Interstate Licensing for the Locum Tenens Physician

Cross Country Locums
August 06, 2019 10:43 AM (GMT-04:00)
Provider Tips

When you are a doctor who is eager to embark on a locum tenens assignment or help patients via telehealth, you likely don’t want to get bogged down in the time and red tape of medical licensure.

But physicians, even those who practice telehealth, must obtain medical licenses for the states  where they wish to practice. Each state has different licensing requirements, timeframes, and fees. Some states have a reputation for making the process simple and affordable, while for others, it can take anywhere between three and nine months and more extensive costs.

At MDA, we know that obtaining additional medical licenses can feel frustrating and time-consuming. However, when you partner with us, our skilled recruiters can help you navigate the process of obtaining your license to practice in a new state. Our licensing administrators will make the process easy. In the meantime, here are some tips to get you started:

Consider IMLC States

Fortunately, a group of state medical board regulators recognized the need to streamline the medical licensing process and established the Interstate Medical Licensure Compact (IMLC). The IMLC has implemented a pathway to help qualified doctors practice in multiple states.

The IMLC mission is to increase access to health care for patients in underserved or rural areas and allowing them to more easily connect with medical experts through the use of telemedicine technologies.  Additionally, the IMLC protects the public by facilitating state-sharing of disciplinary and investigative information. This compact can make life much easier for you if you want to work locum tenens or telemedicine. The status of participating states is currently evolving, but you can check the IMLC map to read about specific legislation.

The states and territory, as of January 2019, that are part of the IMLC are:

District of Columbia*
New Hampshire
South Dakota
West Virginia

* IMLC Passed; Implementation In Process or Delayed.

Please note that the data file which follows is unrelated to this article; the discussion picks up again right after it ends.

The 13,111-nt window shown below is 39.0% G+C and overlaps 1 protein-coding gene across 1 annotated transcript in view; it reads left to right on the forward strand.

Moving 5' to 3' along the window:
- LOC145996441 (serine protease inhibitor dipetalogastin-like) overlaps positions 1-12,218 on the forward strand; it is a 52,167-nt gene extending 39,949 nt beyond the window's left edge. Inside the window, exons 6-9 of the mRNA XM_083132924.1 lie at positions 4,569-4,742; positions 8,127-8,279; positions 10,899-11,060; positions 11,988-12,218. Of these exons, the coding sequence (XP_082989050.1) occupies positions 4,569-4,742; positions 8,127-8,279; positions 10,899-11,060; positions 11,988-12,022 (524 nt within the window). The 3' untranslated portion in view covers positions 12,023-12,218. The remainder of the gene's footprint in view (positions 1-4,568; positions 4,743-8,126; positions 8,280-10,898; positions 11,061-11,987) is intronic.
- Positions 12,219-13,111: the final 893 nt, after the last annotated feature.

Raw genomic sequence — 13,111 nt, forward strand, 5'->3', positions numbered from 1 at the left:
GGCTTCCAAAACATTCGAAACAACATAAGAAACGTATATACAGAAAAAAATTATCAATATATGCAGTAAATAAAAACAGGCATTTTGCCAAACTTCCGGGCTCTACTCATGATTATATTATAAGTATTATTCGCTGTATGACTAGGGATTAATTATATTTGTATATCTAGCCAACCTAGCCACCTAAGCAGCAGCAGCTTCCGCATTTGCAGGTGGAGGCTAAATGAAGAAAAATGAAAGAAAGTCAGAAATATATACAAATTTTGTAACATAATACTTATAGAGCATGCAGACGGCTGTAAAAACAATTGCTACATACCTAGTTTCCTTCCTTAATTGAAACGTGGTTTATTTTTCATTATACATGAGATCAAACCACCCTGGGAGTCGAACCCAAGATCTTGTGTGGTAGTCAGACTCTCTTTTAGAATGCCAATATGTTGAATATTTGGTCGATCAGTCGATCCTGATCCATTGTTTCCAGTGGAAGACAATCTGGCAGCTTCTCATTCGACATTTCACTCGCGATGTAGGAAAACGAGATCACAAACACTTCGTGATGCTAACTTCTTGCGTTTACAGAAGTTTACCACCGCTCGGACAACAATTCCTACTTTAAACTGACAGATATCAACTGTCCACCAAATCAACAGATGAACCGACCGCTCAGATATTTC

Obtain an IMLC Letter of Qualification

The IMLC issued its first Letters of Qualification to physicians beginning in 2017. Letters of Qualification provide physicians access to expedited licensure with other states participating within the Compact. Letters of Qualification are valid for 365 days.

To be issued a Letter of Qualification, you must have a full, unrestricted license to practice in a Compact Member State that is your designated State of Principal License (SPL). You must one of the following requirements to claim a state as your SPL:

  • Your primary residence is in the SPL
  • At least 25% of your practice is in the SPL
  • Your employer is based in the SPL
  • You use the SPL for tax purposes as your residence

Other requirements are that you:

  • Maintain your SPL license at all times
  • Graduated from an accredited medical school or International Medical Education Directory listed school
  • Successfully completed ACGME or AOA accredited graduate medical education
  • Passed all components of USMLE, COMLEX-USA or equivalent in three or fewer attempts
  • Have current specialty certification or time-unlimited certification by ABMS or AOABOS board
  • Have no history of disciplinary actions toward license
  • Have no criminal history
  • Have no history of controlled substance actions toward license
  • Not be under investigation

Apply in Your State

If you’re applying for your initial license or an additional license, expect that it will take some time. To expedite the process, the American Medical Association (AMA) recommends that when you contact your licensing board, you should:

  • Obtain a copy of their current license requirements
  • Send in your curriculum vitae upon first contact
  • Disclose all information and avoid hiding anything derogatory
  • Personally follow up with the licensing board, medical schools, hospitals, etc.
  • Contact the Federation Credentials Verification Service (FCVS) for credentialing
  • Plan to wait 60 days or longer

States which have a reputation for an efficient licensure process are Georgia, Tennessee, Connecticut, Nebraska, Maine, Michigan, and New Hampshire. On the other hand, Illinois, Oregon, Alaska, Arkansas, Nevada, Texas, and South Dakota can present a greater challenge. Of course, this is always changing, so refer to our MDA Licensure Map to find the requirements for your state.

Connect with a Recruiter

For physicians who take on locum tenens assignments, there are countless opportunities and immense rewards – like the joy of caring for patients in underserved regions, serve those who serve us with  Veteran and DoD opportunities, the excitement of traveling to see new areas of the U.S., or the ability to reach remote patients through telemedicine. Although licensure is a necessary and often cumbersome process, our recruiters are determined to make it as seamless as possible.

In addition to offering assistance with licensure, MDA offers:
  • Paid travel and housing
  • A++ rated comprehensive professional liability insurance
  • Fast, convenient, electronic direct deposit
  • Access to many nationwide locum positions through our extensive network
  • A wide range of assignments of varying length
  • Experience in staffing since 1987
  • Staffing awards that include the Diamond Award, Inavero Best of Staffing
  • NCQA-certified CVO to assist with onboarding and risk management
  • Fabulous testimonials and excellent reviews

To find your ideal locum tenens or telemedicine assignment, connect with a recruiter who will guide you through every step of the process and ensure that you find the opportunity you want while receiving the superior service you deserve.

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